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Hepatology. 2019 Jun 20. doi: 10.1002/hep.30827. [Epub ahead of print]

Neuroinflammation in Murine Cirrhosis Is Dependent on the Gut Microbiome and Is Attenuated by Fecal Transplant.

Author information

1
Division of Microbiology and Immunology, Virginia Commonwealth University and McGuire VA Medical Center, Richmond, VA.
2
National Gnotobiotic Rodent Resource Center, Departments of Medicine, Microbiology, and Immunology, University of North Carolina, Chapel Hill, NC.
3
Center for Microbiome Analysis, George Mason University, Manassas, VA.
4
Division of Gastroenterology, Hepatology, and Nutrition, Virginia Commonwealth University and McGuire VA Medical Center, Richmond, VA.
5
Department of Pathology, Virginia Commonwealth University and McGuire VA Medical Center, Richmond, VA.
6
Department of Physiology and Biophysics, Virginia Commonwealth University and McGuire VA Medical Center, Richmond, VA.
7
Department of Psychiatry, Virginia Commonwealth University and McGuire VA Medical Center, Richmond, VA.
8
Division of Nephrology, Virginia Commonwealth University and McGuire VA Medical Center, Richmond, VA.

Abstract

Cirrhosis and hepatic encephalopathy (HE) is associated with an altered gut-liver-brain axis. Fecal microbial transplant (FMT) after antibiotics improves outcomes in HE, but the impact on brain function is unclear. The aim of this study is to determine the effect of colonization using human donors in germ-free (GF) mice on the gut-liver-brain axis. GF and conventional mice were made cirrhotic using carbon tetrachloride and compared with controls in GF and conventional state. Additional GF mice were colonized with stool from controls (Ctrl-Hum) and patients with cirrhosis (Cirr-Hum). Stools from patients with HE cirrhosis after antibiotics were pooled (pre-FMT). Stools from the same patients 15 days after FMT from a healthy donor were also pooled (post-FMT). Sterile supernatants were created from pre-FMT and post-FMT samples. GF mice were colonized using stools/sterile supernatants. For all mice, frontal cortex, liver, and small/large intestines were collected. Cortical inflammation, synaptic plasticity and gamma-aminobutyric acid (GABA) signaling, and liver inflammation and intestinal 16s ribosomal RNA microbiota sequencing were performed. Conventional cirrhotic mice had higher degrees of neuroinflammation, microglial/glial activation, GABA signaling, and intestinal dysbiosis compared with other groups. Cirr-Hum mice had greater neuroinflammation, microglial/glial activation, and GABA signaling and lower synaptic plasticity compared with Ctrl-Hum mice. This was associated with greater dysbiosis but no change in liver histology. Pre-FMT material colonization was associated with neuroinflammation and microglial activation and dysbiosis, which was reduced significantly with post-FMT samples. Sterile pre-FMT and post-FMT supernatants did not affect brain parameters. Liver inflammation was unaffected. Conclusion: Fecal microbial colonization from patients with cirrhosis results in higher degrees of neuroinflammation and activation of GABAergic and neuronal activation in mice regardless of cirrhosis compared with those from healthy humans. Reduction in neuroinflammation by using samples from post-FMT patients to colonize GF mice shows a direct effect of fecal microbiota independent of active liver inflammation or injury.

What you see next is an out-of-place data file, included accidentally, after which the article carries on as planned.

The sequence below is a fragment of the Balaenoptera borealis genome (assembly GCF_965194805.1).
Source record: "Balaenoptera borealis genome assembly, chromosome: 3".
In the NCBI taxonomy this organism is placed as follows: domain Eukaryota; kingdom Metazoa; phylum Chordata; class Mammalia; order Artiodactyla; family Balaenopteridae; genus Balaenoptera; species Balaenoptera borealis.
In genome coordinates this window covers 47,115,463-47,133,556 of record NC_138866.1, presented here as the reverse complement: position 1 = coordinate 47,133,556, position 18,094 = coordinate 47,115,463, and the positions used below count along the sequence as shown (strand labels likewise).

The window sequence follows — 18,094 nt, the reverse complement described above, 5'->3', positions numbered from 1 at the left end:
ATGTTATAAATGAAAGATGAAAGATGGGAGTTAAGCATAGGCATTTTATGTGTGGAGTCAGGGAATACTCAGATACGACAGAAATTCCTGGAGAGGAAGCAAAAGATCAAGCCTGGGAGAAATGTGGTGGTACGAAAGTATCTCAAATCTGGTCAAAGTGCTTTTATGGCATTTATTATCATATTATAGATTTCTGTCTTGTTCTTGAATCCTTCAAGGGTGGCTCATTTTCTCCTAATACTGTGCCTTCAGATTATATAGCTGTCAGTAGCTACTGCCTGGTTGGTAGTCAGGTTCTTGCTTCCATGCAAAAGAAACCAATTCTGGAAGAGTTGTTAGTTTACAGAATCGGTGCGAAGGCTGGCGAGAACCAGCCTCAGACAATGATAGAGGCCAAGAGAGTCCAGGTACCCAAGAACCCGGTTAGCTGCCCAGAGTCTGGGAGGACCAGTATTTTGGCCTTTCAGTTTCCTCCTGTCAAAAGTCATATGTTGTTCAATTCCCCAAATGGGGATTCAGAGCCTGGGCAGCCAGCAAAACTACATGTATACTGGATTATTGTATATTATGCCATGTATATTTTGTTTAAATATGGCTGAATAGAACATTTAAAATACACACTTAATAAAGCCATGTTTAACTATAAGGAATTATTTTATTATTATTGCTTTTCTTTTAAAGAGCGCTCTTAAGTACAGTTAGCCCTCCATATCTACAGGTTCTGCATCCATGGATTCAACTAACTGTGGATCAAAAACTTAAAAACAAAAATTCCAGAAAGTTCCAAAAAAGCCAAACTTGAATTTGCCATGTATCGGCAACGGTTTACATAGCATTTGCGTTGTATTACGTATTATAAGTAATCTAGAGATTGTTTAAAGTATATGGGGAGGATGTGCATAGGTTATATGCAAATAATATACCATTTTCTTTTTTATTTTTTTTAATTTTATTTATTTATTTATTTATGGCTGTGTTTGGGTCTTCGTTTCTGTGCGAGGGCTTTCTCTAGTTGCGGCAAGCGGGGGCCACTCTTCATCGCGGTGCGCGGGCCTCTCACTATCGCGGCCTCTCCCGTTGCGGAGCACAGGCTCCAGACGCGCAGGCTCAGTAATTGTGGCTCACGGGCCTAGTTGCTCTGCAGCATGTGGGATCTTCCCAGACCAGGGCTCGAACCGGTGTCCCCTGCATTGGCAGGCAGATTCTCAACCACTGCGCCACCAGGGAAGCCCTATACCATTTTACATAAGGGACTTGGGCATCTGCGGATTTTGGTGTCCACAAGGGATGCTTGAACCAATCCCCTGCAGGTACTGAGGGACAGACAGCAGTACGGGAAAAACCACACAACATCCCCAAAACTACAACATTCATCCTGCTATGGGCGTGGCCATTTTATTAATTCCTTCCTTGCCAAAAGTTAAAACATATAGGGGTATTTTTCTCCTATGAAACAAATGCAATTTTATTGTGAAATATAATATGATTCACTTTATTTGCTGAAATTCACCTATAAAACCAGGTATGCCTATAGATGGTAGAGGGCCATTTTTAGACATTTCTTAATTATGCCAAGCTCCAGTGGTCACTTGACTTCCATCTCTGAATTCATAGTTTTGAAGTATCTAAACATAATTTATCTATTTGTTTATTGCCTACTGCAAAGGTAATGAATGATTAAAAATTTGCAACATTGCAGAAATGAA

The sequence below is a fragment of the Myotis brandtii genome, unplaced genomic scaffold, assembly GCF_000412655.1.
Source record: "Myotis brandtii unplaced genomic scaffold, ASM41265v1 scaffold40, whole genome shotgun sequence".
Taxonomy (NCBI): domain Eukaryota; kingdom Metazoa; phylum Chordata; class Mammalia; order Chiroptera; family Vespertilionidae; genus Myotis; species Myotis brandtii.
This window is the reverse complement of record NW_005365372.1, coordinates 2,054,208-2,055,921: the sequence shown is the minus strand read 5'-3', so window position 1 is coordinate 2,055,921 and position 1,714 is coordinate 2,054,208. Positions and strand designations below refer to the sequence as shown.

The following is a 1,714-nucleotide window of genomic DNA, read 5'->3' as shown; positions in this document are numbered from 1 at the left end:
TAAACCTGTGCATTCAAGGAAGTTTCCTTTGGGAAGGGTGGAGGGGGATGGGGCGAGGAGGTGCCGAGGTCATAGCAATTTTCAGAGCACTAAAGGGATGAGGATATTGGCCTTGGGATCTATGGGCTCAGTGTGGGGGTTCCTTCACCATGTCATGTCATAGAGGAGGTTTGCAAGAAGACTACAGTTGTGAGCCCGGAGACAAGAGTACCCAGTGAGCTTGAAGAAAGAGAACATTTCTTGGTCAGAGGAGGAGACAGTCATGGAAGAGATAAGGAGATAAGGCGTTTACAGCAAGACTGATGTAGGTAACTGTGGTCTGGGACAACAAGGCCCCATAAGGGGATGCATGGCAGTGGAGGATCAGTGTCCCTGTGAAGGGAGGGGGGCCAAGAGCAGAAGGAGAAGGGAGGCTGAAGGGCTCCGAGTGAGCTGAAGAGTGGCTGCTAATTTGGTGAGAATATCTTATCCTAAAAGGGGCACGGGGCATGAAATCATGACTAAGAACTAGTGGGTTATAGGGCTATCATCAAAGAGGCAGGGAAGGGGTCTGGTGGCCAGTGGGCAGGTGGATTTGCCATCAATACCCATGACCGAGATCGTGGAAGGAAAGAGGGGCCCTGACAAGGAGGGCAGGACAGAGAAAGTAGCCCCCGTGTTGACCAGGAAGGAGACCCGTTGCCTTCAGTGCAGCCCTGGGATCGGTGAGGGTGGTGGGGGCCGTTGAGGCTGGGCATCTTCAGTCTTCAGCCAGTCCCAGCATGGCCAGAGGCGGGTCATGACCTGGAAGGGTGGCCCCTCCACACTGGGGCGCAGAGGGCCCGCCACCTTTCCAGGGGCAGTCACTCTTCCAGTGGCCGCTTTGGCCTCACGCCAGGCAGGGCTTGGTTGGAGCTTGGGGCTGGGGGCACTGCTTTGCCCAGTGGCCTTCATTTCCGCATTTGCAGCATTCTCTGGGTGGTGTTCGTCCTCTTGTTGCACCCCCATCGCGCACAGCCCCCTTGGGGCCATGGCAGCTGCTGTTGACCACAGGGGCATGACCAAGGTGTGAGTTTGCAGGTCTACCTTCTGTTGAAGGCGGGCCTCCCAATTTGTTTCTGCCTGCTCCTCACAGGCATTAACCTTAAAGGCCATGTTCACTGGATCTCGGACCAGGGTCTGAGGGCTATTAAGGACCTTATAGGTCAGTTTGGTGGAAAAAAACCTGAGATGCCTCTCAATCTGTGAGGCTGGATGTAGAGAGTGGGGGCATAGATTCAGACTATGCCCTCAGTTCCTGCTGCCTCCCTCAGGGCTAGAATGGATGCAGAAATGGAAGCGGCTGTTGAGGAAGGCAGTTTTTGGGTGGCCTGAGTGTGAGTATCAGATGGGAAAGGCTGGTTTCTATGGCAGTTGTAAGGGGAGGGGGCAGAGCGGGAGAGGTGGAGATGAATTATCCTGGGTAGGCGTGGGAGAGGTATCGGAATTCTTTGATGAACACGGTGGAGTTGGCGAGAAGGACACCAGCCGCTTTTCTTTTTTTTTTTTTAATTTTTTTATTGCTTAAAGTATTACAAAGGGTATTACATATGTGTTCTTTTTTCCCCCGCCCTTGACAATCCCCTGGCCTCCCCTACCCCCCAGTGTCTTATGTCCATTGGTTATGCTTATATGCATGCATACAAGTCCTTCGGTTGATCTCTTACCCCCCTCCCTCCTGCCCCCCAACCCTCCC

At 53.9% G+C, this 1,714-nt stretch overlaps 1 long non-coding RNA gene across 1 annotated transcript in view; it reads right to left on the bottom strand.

PMID:
31220352
PMCID:
PMC6923631
[Available on 2020-12-20]
DOI:
10.1002/hep.30827

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